(I'm French, please excuse the limitedness of my skills...)
I'd never heard of Saul Williams before this record. I wasn't really much into hip-hop, anyway. Well, on the other hand, I'm a NIN fan, so...
Thanks to the efforts of Mr. Reznor, I heard of the digital release of 'The Rise & Liberation of Niggy Tardust!'. I was quite thrilled at first at what could be seen as an Internet-scale experiment, with the 'pay and support an artist/don't pay but please spread the word' choice, etc.
So I was in.
And I didn't regret it. It even became of one those 'soundtrack of your life' albums you never stop listening to for months.
The NIN sound trademark is quite obvious throughout the album, especially with compositions such as 'WTF!' (where Trent Reznor makes a short guest appearance on vocals) and almost all of the five or six last tracks, replete with tortured sounds of strings, overdriven harmonies and bizarre beats. Despite this, the range of Reznor's talent and tastes allows much more than a NIN album with Saul Williams on vocals. Again, the sound production on this album shows the versatility of Reznor's work.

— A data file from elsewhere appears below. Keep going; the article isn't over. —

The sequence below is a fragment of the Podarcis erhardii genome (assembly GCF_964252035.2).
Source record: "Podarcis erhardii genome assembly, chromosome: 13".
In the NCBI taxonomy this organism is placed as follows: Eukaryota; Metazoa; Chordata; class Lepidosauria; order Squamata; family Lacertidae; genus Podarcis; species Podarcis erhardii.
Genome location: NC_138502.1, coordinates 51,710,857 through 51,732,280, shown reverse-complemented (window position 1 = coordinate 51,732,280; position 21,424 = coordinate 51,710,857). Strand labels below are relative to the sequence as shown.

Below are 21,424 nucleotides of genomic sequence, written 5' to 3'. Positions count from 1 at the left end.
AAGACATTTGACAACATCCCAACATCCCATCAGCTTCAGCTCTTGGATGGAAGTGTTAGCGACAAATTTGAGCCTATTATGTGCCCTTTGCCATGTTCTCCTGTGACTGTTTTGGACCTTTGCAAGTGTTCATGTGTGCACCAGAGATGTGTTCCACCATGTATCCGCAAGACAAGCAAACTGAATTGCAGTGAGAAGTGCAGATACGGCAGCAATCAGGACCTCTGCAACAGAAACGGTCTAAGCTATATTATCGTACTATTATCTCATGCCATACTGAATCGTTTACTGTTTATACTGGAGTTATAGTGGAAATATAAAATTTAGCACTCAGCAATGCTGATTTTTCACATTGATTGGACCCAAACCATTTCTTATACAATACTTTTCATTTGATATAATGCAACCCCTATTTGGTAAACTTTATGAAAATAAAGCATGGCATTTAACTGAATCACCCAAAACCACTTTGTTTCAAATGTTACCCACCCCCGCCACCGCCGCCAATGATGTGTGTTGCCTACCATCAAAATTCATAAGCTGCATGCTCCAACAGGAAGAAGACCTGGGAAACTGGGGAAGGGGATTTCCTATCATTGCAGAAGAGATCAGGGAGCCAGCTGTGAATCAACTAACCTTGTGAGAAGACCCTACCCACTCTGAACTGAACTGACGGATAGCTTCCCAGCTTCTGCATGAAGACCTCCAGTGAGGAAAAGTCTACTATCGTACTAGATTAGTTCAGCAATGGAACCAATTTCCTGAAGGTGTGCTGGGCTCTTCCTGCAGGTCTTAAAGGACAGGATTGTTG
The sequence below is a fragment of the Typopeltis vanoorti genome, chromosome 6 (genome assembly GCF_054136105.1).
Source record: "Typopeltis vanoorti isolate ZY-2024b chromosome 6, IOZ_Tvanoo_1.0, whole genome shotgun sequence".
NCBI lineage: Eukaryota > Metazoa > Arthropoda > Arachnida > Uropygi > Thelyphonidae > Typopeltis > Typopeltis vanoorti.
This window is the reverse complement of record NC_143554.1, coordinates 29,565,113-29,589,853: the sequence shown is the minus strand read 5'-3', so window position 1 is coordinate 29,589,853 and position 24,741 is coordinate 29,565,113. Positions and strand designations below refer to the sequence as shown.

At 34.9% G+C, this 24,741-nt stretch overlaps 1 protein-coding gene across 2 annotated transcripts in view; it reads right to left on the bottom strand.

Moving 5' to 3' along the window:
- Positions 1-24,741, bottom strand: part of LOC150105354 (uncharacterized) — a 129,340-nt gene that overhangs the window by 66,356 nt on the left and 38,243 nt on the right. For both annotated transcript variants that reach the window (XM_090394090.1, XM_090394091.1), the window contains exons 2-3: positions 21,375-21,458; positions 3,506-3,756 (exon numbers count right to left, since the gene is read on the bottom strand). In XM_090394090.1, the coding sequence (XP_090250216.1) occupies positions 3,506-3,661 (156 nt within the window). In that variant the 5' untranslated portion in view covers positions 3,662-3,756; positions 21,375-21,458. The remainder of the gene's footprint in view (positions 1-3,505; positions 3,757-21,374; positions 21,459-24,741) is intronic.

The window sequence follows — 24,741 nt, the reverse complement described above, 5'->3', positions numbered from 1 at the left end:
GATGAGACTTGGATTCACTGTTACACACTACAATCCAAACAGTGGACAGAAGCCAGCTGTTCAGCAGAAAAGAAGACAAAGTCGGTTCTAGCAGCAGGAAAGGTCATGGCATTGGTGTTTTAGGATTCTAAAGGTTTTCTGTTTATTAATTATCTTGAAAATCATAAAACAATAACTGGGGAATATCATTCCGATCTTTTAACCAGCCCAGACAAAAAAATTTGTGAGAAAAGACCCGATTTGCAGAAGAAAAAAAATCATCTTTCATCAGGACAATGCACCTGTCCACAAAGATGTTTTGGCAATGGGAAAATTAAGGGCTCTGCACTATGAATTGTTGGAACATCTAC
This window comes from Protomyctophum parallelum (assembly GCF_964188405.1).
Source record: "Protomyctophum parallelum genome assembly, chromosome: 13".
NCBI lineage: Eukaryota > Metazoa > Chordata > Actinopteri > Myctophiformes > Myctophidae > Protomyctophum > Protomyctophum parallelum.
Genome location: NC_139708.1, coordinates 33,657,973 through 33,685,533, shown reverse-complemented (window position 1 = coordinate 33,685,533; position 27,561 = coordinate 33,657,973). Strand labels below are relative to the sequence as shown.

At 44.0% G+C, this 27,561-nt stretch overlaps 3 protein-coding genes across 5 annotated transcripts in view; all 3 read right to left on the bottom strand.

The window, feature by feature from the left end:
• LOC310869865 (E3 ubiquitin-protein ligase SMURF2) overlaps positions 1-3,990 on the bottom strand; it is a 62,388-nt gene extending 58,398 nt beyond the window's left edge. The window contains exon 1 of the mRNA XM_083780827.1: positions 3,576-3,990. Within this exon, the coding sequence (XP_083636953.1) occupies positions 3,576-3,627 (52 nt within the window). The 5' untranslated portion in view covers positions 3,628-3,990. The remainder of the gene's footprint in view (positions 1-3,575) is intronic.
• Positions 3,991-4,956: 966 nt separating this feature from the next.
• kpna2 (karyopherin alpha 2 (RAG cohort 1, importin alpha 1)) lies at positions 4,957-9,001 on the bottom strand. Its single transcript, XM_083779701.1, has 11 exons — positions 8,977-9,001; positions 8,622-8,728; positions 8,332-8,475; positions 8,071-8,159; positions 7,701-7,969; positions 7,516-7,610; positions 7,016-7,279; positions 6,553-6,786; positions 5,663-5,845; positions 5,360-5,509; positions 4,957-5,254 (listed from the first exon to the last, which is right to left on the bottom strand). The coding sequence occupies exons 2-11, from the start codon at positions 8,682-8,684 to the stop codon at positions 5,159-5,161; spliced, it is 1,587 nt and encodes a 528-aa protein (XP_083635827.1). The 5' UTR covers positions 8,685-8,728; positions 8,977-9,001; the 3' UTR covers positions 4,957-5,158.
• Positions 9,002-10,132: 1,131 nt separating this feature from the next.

A blend of heavy hip-hop, old-school jazzy hip-hop, massive industrial beats, light, aerial melodies, grinding noises, and a more experimental aspect of fusion between poetry and rhythm; all of this sewn together by the poet himself, Saul Williams, equally at ease when rapping and singing his meaningful lyrics.
I cannot really compare this work to Saul Williams' previous ones, as I never listened to them... But I've got a more important criterion. This isn't an easy-to-listen album. You listen to it once, you put it aside for a week. Then you gradually come back to it, learning how to listen to it, realizing its qualities, enjoying while analyzing... That type of revelation doesn't happen all the time.
The alliance of the two musicians, the two universes, the two styles, produced a very interesting result, quite unique a mixture. It was a great discovery, to say the least.
Hat tip to the artists.